Photography inspired by a forgotten past



Far from pursuing striking -but artificial- results, we seek a natural and beautiful lighting, which will reveal and magnify the most genuine sense and charm of the subject, in an imperceptible and natural way.

We pursue a careful and appropriate treatment of nuances and gradations that help shape the result, enhancing subtly the whole so that it acquires meaning and becomes a sensitive and expressive blend, in which finally nothing is lacking or in excess.

That’s why we only use continuous lighting; nothing can match the richness of the incandescent light of a Fresnel spot, nor the haunting vagueness with which it fills the space.



We understand, however, that it must be an unpretentious, non-artificial path, only at the service of the natural mystery, of the genuine emotion of a scene, delivering it in the purest and most intact way possible. Otherwise it’s just too much.

The composition, the finish touches, are conceived in a modest way, cared for and with attention to detail, always subordinated to the achievement of the desired whole, of a particular creative idea or concern, inspired by a way of doing from other times, not so far away, but inimitable.

What is genuine is achieved from the details, from the obvious and visible, from what is not so much too, and even from what, in a first impression, can go unnoticed even if it contributes effectively to the final result.

Balanced, natural and elegant, the best composition is the one that is not perceived as the protagonist of the image.



On it builds the composition and the lighting of the secene, but without it, everything collapses. The expression, the personality, the character is a mirror of an environment, an influence, of principles, of an age.

It can’t be imitated from the outside, it must emanate from the inside of the captured whole, it must exist in essence. Hence the importance of the chosen subject and the build up of the framework that enhances it. Our job is not to seek it forcibly but to find it wherever it is and know how to show it.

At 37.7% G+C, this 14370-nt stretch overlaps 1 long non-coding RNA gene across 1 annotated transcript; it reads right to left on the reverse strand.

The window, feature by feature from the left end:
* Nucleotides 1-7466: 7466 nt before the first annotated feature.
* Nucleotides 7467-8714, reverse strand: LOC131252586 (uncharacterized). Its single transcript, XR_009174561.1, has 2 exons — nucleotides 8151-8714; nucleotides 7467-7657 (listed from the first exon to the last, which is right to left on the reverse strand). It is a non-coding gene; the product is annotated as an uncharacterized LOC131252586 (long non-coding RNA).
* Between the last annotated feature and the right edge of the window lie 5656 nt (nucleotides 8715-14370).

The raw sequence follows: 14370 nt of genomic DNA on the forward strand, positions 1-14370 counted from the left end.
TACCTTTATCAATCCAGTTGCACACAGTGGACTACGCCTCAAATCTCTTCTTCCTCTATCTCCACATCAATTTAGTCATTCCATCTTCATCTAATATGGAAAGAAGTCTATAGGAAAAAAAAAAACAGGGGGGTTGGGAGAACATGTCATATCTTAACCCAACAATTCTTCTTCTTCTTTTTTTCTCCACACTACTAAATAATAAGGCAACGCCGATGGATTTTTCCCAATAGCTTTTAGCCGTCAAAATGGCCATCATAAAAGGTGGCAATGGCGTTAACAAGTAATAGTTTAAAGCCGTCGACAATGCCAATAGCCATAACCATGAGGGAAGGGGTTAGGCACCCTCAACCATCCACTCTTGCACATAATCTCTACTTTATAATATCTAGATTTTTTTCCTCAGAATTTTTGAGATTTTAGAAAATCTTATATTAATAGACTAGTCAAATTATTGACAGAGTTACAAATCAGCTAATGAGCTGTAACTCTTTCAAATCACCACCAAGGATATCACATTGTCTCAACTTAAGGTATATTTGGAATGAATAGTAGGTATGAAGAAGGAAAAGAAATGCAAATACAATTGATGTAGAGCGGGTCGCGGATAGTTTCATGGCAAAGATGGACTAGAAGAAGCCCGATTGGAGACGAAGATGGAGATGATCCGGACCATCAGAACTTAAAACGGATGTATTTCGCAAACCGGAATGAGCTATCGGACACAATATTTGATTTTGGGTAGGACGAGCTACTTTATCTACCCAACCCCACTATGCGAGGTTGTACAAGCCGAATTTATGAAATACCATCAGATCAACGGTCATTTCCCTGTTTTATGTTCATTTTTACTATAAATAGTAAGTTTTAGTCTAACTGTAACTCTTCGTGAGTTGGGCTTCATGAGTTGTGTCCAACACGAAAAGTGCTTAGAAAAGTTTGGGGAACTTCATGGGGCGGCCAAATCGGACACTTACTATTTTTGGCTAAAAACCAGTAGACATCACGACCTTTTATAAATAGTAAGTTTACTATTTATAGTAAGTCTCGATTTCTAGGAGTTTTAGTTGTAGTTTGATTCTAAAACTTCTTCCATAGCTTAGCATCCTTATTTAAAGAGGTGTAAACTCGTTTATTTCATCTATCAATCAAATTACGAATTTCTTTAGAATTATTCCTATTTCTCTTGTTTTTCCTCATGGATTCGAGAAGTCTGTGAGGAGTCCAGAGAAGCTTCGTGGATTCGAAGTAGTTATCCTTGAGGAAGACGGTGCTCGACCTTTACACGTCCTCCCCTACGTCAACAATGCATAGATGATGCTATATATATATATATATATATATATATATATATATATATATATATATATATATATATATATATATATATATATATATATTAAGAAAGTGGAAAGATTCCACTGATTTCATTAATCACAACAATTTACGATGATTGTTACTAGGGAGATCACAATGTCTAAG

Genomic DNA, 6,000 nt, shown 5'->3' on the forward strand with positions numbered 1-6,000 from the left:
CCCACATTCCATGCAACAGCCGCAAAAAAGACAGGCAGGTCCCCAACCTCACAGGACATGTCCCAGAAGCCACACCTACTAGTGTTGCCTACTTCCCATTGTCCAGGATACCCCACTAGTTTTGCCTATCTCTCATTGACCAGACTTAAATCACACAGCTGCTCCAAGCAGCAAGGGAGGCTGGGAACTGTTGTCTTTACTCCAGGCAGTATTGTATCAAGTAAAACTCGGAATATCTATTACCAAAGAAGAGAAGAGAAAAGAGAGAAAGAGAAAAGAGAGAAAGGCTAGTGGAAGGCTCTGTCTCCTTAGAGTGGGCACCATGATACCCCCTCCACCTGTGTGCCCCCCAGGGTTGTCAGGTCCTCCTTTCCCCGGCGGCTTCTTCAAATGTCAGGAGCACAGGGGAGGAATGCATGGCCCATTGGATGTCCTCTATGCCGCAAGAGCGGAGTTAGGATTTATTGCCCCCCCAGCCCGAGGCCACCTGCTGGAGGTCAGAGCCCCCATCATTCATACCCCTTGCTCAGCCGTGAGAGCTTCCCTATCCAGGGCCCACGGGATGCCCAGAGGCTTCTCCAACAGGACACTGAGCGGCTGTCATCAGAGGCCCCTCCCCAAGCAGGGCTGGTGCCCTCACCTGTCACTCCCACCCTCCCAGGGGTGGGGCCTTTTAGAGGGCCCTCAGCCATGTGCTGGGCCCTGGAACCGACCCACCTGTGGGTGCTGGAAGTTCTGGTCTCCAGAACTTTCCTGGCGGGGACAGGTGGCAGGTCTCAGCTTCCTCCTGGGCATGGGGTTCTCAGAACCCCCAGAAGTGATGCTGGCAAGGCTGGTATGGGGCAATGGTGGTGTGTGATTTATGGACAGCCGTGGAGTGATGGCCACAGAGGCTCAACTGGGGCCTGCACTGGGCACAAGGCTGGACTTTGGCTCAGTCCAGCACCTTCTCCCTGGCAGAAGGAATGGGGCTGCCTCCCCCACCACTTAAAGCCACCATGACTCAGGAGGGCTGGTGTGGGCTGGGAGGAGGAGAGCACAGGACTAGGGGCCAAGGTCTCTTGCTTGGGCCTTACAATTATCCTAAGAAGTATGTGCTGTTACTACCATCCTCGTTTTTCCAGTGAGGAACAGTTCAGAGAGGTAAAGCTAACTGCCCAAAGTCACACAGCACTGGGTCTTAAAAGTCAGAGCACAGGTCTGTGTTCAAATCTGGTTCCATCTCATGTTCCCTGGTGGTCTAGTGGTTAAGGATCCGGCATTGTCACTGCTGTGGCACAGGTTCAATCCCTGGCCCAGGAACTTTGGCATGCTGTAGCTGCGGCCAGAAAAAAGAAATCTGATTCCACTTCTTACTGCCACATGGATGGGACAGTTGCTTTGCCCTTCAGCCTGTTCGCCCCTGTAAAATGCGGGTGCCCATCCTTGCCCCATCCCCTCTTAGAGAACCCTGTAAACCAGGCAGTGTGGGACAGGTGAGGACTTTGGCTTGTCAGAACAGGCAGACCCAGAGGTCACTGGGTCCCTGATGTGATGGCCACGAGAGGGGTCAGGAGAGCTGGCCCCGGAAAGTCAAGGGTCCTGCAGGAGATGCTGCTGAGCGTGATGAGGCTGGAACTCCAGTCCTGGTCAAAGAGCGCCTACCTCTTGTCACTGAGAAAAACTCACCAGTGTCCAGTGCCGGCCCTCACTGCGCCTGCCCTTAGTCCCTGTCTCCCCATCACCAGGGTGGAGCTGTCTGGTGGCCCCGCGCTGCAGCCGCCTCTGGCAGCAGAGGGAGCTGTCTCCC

That is our motivation, the one we try to capture in our photography. That life, rescued from a moment of the past that offered all this wonder; perhaps already lost, perhaps only asleep; that genuine, authentic and naive world, in which the noble ideal and human feelings were a beacon and guide against the harshness of the world, where hope, simplicity and genuine joy of life (not fun) formed an intrinsic part of person.



There is nothing worse than a sharp image of a fuzzy concept – Ansel Adams

A dead thing can go with the stream, but only a living thing can go against it – Gilbert K. Chesterton

Twelve significant photographs in any one year is a good crop – Ansel Adams

Sometimes it’s not what you light, it’s what you DON’T light – John Alton

It’s all so simple -no one believes me…- you make a pose and light it. You fool around until you get an interesting expression. Then you shoot– George Hurrell

There is no doubt in my mind that the most beautiful music is sad, and the most beautiful photography is in a low-key, with rich blacks – John Alton

Art for art’s sake is dead – if it ever lived– Edward Steichen

A technically perfect photograph can be the world’s most boring picture – Andreas Feininger

These strobes lights are the worst thing that has ever happened to portrait photography – Clarence S. Bull

Art, like morality, consists of drawing the line somewhere – Gilbert K. Chesterton

Most photographers seem to operate with a pane of glass between themselves and their subjects. They just can’t get inside and know the subject – Edward Steichen

Now I can only say –Hey! wasn’t I lucky?
I have no doubt I was born at the right time
– Katharine Hepburn